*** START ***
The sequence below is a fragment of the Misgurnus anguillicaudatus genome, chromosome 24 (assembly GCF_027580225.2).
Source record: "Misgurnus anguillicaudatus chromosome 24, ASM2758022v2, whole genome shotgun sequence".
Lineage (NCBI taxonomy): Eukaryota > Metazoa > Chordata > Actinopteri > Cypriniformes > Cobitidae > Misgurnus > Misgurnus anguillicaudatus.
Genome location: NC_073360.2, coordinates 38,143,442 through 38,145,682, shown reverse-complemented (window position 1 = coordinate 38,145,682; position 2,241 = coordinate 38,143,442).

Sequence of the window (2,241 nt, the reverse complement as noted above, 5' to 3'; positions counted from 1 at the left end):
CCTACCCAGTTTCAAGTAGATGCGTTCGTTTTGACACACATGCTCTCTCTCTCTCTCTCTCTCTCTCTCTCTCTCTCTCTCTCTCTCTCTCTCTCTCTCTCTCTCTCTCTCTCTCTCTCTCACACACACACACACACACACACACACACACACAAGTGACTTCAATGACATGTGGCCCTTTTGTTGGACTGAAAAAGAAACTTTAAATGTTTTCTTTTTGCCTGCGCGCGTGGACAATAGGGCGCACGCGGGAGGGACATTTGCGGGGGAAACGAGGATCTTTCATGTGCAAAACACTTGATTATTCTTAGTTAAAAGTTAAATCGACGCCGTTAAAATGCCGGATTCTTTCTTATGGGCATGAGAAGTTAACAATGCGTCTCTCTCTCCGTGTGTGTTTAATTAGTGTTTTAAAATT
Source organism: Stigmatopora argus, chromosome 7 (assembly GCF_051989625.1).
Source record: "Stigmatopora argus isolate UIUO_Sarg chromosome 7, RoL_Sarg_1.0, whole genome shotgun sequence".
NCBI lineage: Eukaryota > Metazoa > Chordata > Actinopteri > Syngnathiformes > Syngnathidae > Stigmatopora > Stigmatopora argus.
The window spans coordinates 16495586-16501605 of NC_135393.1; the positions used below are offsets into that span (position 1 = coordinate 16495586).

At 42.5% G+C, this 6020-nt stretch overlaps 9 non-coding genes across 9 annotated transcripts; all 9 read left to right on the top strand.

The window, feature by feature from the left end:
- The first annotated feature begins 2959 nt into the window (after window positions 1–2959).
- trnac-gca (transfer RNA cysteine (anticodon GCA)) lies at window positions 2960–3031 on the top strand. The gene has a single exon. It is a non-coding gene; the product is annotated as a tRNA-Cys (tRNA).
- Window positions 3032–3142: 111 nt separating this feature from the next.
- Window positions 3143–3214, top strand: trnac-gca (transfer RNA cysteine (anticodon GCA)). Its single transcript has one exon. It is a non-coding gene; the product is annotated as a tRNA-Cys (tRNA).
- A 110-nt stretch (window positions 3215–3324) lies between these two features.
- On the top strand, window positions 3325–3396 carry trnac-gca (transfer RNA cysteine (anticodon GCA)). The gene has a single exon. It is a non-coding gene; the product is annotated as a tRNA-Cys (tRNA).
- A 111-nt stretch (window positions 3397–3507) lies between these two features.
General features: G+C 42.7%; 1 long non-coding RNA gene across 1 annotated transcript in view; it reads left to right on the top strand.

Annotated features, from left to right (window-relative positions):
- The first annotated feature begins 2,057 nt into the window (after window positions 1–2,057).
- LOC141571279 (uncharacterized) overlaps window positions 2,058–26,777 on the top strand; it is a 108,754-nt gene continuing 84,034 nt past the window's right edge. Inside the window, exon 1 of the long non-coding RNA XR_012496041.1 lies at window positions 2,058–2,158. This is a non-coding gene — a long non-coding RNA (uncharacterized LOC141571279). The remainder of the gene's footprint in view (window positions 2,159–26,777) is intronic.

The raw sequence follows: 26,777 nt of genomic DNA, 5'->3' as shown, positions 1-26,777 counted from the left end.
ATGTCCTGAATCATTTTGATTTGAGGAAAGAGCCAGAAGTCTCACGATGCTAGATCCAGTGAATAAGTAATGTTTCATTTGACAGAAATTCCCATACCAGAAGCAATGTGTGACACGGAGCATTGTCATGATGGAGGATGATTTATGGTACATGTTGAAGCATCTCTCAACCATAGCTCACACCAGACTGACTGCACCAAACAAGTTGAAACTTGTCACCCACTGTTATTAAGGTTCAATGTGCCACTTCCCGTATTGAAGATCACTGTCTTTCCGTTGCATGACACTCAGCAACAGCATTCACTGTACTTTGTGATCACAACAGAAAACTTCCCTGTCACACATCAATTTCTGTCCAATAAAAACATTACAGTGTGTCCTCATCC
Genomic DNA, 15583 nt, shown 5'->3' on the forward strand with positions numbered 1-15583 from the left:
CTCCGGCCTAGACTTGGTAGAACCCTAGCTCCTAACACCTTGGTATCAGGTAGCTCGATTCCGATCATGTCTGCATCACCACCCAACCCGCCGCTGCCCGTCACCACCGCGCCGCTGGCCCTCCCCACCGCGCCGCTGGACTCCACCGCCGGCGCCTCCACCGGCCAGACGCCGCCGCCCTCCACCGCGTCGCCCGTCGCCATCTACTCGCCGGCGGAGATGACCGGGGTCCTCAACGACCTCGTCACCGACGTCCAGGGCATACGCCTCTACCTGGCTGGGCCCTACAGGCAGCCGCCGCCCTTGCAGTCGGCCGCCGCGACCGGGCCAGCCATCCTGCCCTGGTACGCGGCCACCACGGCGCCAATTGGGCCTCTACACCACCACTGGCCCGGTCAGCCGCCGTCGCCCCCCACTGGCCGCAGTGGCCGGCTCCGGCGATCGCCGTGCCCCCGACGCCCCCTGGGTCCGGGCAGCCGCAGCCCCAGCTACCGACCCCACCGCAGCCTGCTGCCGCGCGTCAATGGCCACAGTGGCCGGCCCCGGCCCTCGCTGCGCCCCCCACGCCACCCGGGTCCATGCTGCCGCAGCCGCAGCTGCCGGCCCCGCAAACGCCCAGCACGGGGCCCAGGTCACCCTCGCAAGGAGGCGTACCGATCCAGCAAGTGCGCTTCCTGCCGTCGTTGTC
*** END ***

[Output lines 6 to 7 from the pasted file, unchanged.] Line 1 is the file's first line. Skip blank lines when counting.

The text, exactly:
CCTACCCAGTTTCAAGTAGATGCGTTCGTTTTGACACACATGCTCTCTCTCTCTCTCTCTCTCTCTCTCTCTCTCTCTCTCTCTCTCTCTCTCTCTCTCTCTCTCTCTCTCTCTCTCTCTCACACACACACACACACACACACACACACACACAAGTGACTTCAATGACATGTGGCCCTTTTGTTGGACTGAAAAAGAAACTTTAAATGTTTTCTTTTTGCCTGCGCGCGTGGACAATAGGGCGCACGCGGGAGGGACATTTGCGGGGGAAACGAGGATCTTTCATGTGCAAAACACTTGATTATTCTTAGTTAAAAGTTAAATCGACGCCGTTAAAATGCCGGATTCTTTCTTATGGGCATGAGAAGTTAACAATGCGTCTCTCTCTCCGTGTGTGTTTAATTAGTGTTTTAAAATT
Source organism: Stigmatopora argus, chromosome 7 (assembly GCF_051989625.1).